Bo Bond Talks the “Big Cloud Year” At Dallas Data Center Summit
by Josh Anderson
DALLAS, TX – The Texas data center arena has a lot to unwrap. However, sometimes the best way to dig deep is to zoom out and take a look at the bigger picture. That’s exactly how Bo Bond, Managing Director and Co-Leader of JLL’s Global Data Center Solutions Practice Team kicked off his keynote presentation “Don’t Get Hyper about Hyperscale!? Texas Regional Growth is in Enterprise” at CapRE’s 6th Annual Texas Data Center Summit in Dallas, with a broad look at the most important industry-wide trends and developments – including the latest goings on in the biggest data center markets.
“So let’s talk about some of the stats,” began Bond, pulling up the slide with a bar graph below. “I mentioned just a few seconds ago that these are from the first six months of the year. All of these are found in our annual report or on the JLL website. Now we’ve ranked them by municipality, or by major data center market, based on their absorption for the first half of this year. That’s red. And black is the absorption for the first half of 2017, while the grey would be the absorption for the first half of 2016.”
Next, Bond summed up the highlights. “So as you look at these numbers in comparison, it was the big Cloud year,” he surmised. “It was the year that all of the Cloud service providers (CSPs) took down multi-tenant data center space. And we had never really seen it in that large of an amount before. So, 78 megawatts of power were absorbed in the first half of 2016. Then in 2017 there was a little bit of a pull back. Because we never thought for a second that that many Cloud deals would ever come again. And they didn’t. But it was still a very sizeable amount – 41.”
Bond then fast-forwarded. “Then look at the number today,” he directed. “That is 168 megawatts that were absorbed in Northern Virginia in the first half of the year. that number alone is over half of the absorption in the United States. It’s huge. Now that does not count if AWS goes and buys a piece of dirt and build their own building and puts it into their portfolio. It just doesn’t count as absorption because it is not multi-tenant data center space, that a developer built and let. So that’s a massive, massive number and it’s all Cloud, content and social media driven. So when somebody takes down 75 megawatts from a provider, that’s a good day for that provider.”
“Phoenix is behind [Northern Virginia] this year at 19 [megawatts],” continued Bond, breaking it down market by market. “Las Vegas and Reno, we put into one market with 17. DFW did just under 17 – 16 and a half megawatts. In Dallas, per year, we’re typically 40-megawatt absorption market. We’re trending that way right now, so we’ve got a couple of deals that are pretty sizeable. And here I predict that we’ll be in that 40 megawatts as well. Chicago is right behind it at 15 and a half.”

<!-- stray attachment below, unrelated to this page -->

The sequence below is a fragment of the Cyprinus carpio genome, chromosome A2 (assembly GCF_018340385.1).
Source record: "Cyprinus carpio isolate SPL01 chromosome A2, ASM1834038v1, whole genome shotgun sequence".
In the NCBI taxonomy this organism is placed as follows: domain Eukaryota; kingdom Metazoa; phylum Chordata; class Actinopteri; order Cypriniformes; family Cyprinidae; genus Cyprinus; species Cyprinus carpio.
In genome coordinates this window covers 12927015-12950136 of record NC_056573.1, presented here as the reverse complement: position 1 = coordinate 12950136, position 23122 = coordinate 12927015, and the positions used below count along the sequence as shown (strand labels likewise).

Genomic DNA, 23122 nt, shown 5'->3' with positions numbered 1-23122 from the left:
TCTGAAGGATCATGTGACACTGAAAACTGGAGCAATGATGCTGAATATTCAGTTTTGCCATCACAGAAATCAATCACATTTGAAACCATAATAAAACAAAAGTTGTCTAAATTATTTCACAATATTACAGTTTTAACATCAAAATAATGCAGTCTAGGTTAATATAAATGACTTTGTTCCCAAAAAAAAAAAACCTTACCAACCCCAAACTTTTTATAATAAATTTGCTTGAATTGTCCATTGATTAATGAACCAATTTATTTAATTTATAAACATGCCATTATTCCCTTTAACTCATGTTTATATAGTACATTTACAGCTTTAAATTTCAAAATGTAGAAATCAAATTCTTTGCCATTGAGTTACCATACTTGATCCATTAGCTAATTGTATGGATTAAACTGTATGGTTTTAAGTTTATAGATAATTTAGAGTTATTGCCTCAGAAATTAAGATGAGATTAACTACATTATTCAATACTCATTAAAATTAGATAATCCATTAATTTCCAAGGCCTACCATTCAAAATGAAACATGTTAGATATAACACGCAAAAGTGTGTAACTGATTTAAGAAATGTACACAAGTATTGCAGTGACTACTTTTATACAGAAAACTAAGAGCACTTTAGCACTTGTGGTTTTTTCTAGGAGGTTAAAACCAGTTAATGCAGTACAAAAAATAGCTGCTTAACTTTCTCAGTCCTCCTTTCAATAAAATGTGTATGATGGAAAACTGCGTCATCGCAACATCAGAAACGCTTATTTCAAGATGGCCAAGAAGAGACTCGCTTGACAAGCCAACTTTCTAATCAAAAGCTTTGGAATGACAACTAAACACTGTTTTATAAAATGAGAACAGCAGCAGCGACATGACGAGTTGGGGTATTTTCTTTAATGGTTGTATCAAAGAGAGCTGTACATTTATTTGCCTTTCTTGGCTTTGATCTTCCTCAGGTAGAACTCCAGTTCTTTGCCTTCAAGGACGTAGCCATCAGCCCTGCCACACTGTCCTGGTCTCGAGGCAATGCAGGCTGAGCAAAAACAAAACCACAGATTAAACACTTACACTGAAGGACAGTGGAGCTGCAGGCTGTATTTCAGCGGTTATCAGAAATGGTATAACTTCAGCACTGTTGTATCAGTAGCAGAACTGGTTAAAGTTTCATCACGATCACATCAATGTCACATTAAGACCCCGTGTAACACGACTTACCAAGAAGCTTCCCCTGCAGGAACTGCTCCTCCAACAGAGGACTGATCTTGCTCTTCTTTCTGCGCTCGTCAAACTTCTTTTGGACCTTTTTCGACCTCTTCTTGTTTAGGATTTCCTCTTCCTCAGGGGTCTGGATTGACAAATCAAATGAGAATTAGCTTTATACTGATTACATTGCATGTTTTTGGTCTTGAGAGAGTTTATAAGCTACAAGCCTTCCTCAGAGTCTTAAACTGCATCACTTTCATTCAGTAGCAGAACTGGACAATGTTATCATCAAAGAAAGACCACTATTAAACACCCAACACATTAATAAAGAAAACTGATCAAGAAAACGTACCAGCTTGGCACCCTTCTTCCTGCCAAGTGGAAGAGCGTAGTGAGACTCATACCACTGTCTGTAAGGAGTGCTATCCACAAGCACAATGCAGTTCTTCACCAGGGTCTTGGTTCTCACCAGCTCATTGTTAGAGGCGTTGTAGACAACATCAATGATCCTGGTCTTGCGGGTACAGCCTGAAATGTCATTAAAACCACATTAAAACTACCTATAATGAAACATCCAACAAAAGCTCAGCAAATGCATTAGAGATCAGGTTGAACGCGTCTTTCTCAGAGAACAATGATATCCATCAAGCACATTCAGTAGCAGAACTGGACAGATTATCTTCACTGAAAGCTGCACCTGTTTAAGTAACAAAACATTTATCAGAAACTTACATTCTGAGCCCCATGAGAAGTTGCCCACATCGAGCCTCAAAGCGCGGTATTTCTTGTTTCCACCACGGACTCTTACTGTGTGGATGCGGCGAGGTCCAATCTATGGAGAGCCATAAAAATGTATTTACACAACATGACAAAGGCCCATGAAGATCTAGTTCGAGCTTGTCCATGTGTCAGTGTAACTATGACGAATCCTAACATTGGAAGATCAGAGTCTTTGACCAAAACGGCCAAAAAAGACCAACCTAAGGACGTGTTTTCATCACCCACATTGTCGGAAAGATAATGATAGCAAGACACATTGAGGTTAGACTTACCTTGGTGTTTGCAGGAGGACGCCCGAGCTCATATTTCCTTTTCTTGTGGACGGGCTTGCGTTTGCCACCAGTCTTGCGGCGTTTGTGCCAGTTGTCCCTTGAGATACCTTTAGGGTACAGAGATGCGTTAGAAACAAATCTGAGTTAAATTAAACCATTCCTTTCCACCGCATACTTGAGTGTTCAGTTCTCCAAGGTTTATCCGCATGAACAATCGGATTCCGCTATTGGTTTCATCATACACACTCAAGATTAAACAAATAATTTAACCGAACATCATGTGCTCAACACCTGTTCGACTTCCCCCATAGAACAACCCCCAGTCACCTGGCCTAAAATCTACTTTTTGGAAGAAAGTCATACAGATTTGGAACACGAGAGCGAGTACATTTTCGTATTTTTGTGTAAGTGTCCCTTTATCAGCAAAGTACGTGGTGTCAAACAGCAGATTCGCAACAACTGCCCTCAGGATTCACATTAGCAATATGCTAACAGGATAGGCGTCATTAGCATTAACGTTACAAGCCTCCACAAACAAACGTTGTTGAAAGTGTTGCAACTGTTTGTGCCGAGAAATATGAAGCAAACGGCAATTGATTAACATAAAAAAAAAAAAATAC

“The Pacific Northwest is a little nebulous because it’s the high desert plain, right?” Bond mused, taking a bit of a pitstop into this region for some clarity. “It’s also some of Portland cutting into that market. And some of those markets get really thin and tough to report on if nothing transacts in a six month or twelve-month period. So we aggregate them, and whether that’s right or wrong, that’s what we did. And the Pacific Northwest did about ten this year. Austin and San Antonio, similarly, as themselves are very individually different markets, but we put them together just because of the volume.”
“Atlanta, surprisingly, is getting a lot of interest from providers who are taking down land. But we’re still not seeing a lot of large-scale absorption,” Bond illustrated. “So we’ll put a note beside that one based on the investors that are investing in either land positions or building buildings. Will they seal the deal to be able to return what their investors are looking for? And that’s Atlanta.”
“Then in Northern California, it’s always a crisis of available land, infrastructure, and just getting projects up off of the ground,” he shared, wrapping up this portion of his remarks. “That market would be more robust if they could bring a product to the ground, and if you were to look at 2016 in northern California, where they did almost 60 megawatts in the first half of the year, the product was there. Right now, there are half a dozen providers that would love to have a significant land position with power and four walls and physically can’t get it in the right market. So therefore they’re just unfortunately paying for their inability to get real estate out of the ground.”
Bo Bond is Managing Director and Co-Leader of JLL’s global Data Center Solutions practice team. He is a recognized leader in the real estate industry whose knowledge of technical issues, infrastructure, and labor assessment has allowed him to develop the unique skill set required for mission critical and contact center requirements.
For more coverage of Bond’s remarks, check out earlier CapRE Insider Reports: